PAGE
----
Exercise is for everyone

The benefits of exercise are well documented. Whatever your age, there’s strong scientific evidence that being physically active can help you lead a healthier and happier life.

It can help you lose weight, reduces your risk of major illnesses such as heart disease, stroke, diabetes and cancer by up to 50 per cent, and lowers your risk of early death by up to 30 per cent. Research shows that physical activity can also boost self-esteem, mood, sleep quality and energy, as well as reducing your risk of stress, depression and Alzheimer’s disease.

From the very start, a core rationale of London 2012 was to ensure it provided opportunities for people across the UK long after the games finished and leave a tangible legacy reaching across the community, business, tourism and regeneration. A key part is to make sport and exercise accessible for all, from the enthusiast through to elite athletes.

Companies which backed the games have continued to support sport, particularly at grass roots level. Elite sport is also benefiting from an increase in lottery and Exchequer funding from UK Sport. Funding for elite sport has increased by 13 per cent for the four years leading to Rio 2016, a 7 per cent increase for Olympians and a 45 per cent increase for Paralympians. The Prime Minister announced that government funding for Britain’s Olympic sports will be extended until the Rio Olympics in 2016. UK Sport will also receive £125 million per year. It had previously been announced that the estimated £40 million from the Exchequer for that funding would only be guaranteed until the end of 2014. UK Sport has set the very challenging target of winning more Olympic and Paralympic medals than the fantastic numbers achieved in 2012.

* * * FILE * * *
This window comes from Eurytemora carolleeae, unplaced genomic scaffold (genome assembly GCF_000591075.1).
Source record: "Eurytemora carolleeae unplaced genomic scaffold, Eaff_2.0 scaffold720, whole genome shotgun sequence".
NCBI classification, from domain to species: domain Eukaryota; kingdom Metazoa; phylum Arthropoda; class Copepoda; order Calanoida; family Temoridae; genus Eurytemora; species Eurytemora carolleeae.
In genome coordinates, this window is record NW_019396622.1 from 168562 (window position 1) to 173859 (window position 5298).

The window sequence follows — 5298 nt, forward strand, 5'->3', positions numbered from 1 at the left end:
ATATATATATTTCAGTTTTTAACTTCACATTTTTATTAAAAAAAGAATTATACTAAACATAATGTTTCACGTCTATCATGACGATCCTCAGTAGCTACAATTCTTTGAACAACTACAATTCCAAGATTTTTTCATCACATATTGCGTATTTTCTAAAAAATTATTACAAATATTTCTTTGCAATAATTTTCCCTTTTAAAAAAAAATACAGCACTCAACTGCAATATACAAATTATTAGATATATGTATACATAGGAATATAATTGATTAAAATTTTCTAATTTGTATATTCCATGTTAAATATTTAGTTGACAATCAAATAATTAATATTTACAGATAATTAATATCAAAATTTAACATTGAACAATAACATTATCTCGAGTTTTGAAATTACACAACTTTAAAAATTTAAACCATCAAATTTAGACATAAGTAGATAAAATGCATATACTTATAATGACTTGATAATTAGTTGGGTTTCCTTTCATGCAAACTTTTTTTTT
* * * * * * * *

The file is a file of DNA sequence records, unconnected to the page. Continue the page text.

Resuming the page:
We also need to use this momentum and get the public on board by promoting the benefits of exercise and healthy lifestyles to those who were inspired by what they saw in 2012. Inactivity is the biggest threat to our wellbeing as a nation. We need to start at the very beginning and set life-long good habits. The cornerstone of London’s bid was to inspire children globally to take up sport.

However, inspiring youngsters today is a tall order. A lot of young people live in a world of reality television and instant fame, which is the opposite of an athlete’s journey. Our challenge is to engage with young people in something that does not happen overnight. When a coach sees a talent in the swimming pool or on the running track he might explain to them, ‘You may not see much development over the first five years, but I think you have talent, and if you apply yourself, you could be really good.’

But there is so much progress being made. I am lucky as I spend a lot of time seeing it first-hand and I know there is massive excitement and creativity. There are many organisations with a thirst for achievement. When I went to Stoke recently I saw people rowing and canoeing on Trentham Lake who wouldn’t even have known that the lake existed two years ago.

The whole nation has to support this mission because it is a once-in-a-lifetime opportunity. Marginal changes can make a difference and everyone needs to play their part. That’s the health lesson we need to learn, for ourselves and Britain as a whole.